Wednesday, February 4, 2009

Tragic wind

The myth that windmills are an important part of the solution to our energy problem is a myth, and as a myth a cause of a tragic misunderstanding. Most people understand that wind is unreliable, but most people seem to believe that a solution to the problem of wind unreliability has either been found already, or will soon be found. Although various solutions to the wind reliability problem have been proposed, their practicality is uncertain, and their cost is far from clear. Viable wind reliability technologies are likely to be quite expensive. For example David Roberts once estimated that with 22 hours energy storage, base wind could be made reliable 99% of the time. Energy storage options would include underground compressed air storage, pump storage, and batteries. Let us assume for the moment that batteries are used to provide the storage. One GWh of Battery storage is estimated to run @$350,000,000. 22 hours of battery storage thus will cost as much as a reactor that produces 1 GW year of electricity every year. If you buy the reactor, not only is the battery not needed, but you can dispense with the windmills as well. Thus for the price of a battery backup system, you can have a far more flexible nuclear system. But if you buy the reliable nuclear system, you would have no reason to need the wind system at all.

Mark Z. Jacobson has argued that by combining the electrical output from windmills at 17 carefully selected locations in the Southern Great Plains, about 20% of the systems name tag output would be available 80% of the time. Jacobson suggests that wind generated electricity would be reliable as coal or nuclear as a base power source. There are several problems with Jacobson's wind peak generating system. The first is the cost of wind redundancy. While windmills at some of the 17 sites would be turning 80% of the time, there would be no wind blowing at other sites. Since the system can only be counted on to produce 20% of its name plate electricity, that means 5 watts of windmill power would have to be installed for every reliable watt of of electricity. That in turn means that 5 GWs of wind installation would count as the generation equivalent of a 1 GWe reactor. In order to supply reliable wind generated electricity a wind system would need to cost more than a nuclear sourced generating system, and battery back up top the wind system would nearly double the cost. Wind then would cost at least twice the cost of nuclear in order to equal nuclear in reliability.

The tragedy of wind is that the expectations are so great, but such expectations can only lead to great disapointment.


Warren Heath said...

There’s an excellent summary of World Wind Turbine Installation costs, here . Average capital cost, documented in the report is $US 2586 per installed kw, with capital costs in Europe expected to rise to $US 4342 per peak kw in the next few years. With Germany & Denmark’s capacity factor at about 20% that works out to an incredible $21,710 per avg kw, not including the cost of the fossil fuel backup NG power plant, output smoothing battery bank and the quadruple or quintuple oversized, long distance power transmission system. Even at USA’s 25% average and $US 2586 per pk kw, that’s $US 10,344 per avg kw, plus $1000 per kw for backup power, plus $2000 per kw for the transmission line infrastructure, plus at least $500 per kw for grid stabilization battery banks (like Altairnano is selling), that’s about $US 13,000 per avg delivered kw. A mite pricey for unreliable, intermittent, environmentally destructive energy. Even the anti-nuclear critics can’t come up with prices that high for modern nuclear, which lasts for 60 years vs 20 years for the Wind Turbines.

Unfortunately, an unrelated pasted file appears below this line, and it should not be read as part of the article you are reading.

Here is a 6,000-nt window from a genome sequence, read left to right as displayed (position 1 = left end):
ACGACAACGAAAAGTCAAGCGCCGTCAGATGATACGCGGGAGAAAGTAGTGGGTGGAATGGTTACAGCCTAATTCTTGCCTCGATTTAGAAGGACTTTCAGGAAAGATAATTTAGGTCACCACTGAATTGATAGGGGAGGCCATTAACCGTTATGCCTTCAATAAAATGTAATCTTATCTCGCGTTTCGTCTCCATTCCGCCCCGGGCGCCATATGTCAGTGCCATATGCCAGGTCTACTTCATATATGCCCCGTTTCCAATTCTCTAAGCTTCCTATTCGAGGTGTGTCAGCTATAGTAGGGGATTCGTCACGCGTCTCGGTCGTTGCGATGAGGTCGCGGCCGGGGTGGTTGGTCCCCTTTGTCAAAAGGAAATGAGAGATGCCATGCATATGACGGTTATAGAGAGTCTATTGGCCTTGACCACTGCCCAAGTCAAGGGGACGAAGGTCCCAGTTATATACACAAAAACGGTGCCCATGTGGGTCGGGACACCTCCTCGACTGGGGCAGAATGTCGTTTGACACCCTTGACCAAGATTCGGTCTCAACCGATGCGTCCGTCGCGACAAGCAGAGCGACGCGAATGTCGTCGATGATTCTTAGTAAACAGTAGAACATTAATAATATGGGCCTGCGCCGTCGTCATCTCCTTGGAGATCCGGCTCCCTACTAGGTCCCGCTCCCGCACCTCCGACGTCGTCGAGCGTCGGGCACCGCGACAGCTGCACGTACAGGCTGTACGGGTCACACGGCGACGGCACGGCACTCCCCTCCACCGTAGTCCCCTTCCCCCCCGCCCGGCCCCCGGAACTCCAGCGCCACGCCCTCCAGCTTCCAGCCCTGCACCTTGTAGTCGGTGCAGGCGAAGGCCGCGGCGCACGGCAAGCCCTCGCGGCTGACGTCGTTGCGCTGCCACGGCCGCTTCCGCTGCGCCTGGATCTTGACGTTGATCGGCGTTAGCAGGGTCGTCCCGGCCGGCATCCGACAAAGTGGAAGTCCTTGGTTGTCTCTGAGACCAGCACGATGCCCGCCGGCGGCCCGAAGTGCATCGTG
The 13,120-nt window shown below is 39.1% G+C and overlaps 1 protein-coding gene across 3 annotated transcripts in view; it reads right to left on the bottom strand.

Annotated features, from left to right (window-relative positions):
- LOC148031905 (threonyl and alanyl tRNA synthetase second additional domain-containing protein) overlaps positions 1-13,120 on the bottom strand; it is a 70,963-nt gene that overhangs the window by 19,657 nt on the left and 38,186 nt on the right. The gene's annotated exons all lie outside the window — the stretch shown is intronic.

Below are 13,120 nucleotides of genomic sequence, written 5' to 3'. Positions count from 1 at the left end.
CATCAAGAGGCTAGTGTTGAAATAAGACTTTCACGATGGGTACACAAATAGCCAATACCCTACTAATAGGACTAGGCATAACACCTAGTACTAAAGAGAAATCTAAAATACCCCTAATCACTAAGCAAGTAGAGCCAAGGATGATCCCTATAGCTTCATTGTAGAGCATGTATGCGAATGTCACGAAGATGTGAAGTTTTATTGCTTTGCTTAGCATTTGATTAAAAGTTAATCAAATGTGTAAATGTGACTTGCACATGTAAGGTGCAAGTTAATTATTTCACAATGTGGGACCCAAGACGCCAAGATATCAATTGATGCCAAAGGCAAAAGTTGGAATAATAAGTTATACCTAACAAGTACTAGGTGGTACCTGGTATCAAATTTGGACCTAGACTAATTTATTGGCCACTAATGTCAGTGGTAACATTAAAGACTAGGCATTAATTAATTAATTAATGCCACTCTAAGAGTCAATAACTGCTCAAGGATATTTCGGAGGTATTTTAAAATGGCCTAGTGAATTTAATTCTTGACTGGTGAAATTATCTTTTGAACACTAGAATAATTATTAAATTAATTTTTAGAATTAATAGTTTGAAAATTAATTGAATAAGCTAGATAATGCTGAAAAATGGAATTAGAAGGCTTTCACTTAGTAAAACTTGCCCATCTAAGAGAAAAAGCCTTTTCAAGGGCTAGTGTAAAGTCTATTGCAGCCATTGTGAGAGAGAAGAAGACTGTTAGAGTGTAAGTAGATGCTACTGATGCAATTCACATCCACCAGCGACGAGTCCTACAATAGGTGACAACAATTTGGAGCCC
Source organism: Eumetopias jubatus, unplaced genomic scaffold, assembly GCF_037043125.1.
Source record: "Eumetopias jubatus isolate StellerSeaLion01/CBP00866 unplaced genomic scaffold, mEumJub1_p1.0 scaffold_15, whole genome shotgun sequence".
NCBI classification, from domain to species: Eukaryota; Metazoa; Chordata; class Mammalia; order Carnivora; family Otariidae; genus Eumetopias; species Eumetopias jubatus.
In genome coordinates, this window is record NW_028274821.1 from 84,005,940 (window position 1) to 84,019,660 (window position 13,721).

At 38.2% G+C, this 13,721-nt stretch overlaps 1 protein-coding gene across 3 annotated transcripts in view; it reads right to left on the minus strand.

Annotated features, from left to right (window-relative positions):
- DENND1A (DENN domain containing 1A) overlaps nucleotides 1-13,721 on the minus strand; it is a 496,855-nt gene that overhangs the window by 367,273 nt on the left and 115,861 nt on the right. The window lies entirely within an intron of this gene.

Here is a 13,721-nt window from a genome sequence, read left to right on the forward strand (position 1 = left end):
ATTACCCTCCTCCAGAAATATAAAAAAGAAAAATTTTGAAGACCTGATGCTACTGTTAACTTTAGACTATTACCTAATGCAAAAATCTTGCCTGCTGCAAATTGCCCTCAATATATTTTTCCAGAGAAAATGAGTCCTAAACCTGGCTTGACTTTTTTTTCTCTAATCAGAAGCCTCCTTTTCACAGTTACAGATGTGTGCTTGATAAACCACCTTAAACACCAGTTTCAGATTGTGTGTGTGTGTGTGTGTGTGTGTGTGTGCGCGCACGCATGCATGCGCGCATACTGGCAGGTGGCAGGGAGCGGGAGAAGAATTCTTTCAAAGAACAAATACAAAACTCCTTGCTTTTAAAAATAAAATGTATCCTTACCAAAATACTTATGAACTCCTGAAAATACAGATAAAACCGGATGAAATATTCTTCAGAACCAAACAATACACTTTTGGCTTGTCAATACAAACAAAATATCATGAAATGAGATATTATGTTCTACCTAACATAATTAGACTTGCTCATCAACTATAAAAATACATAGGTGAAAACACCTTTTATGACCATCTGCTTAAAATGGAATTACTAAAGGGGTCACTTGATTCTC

The author lists about 1.5 US cents per kwh for maintenance costs – comparable to modern nuclear operating costs. Not included is royalties to landowners for transmission line right-of-ways and land usage.

And that NG backup power produces considerable CO2 emissions, as well as depleting precious NG fuel reserves. The modern, more reliable, Wind Turbines are also depleting our very limited supplies of rare-earth magnets which are vastly more useful economically and environmentally, when used for motors in E-Bikes, E-Scooters and Electric and Hybrid Electric Vehicles.

After about 20% of Grid Capacity, the United States would have no viable option but to use surplus Wind Energy to produce liquid fuels for energy storage, which will be at most 50% efficient, resulting in a doubling of the above costs.

Here’s is another excellent document on the Facts about Industrial Wind Energy . Note that Danish Wind Turbines, in actual fact, only supply less than 6% of Denmark’s electricity consumption, not the 20% commonly reported, as most of their Wind Energy is exported, displacing cleaner, greener hydro power in Norway.

donb said...

Warren Heath wrote:
... and the quadruple or quintuple oversized, long distance power transmission system.

I had forgotten about that aspect. We had an incident here in Washington State last year where it was windy at all the wind power sites, all at the same time. The folks at Bonneville Power Administration (who manage the transmission lines that the wind turbines feed into) were pulling their hair out. They were on the edge of power system instability with all the power being dumped into the system. With other forms of generation, they just request the power input be reduced, and it is done. However, by law they are forced to accept all the power the wind turbines put on the grid.


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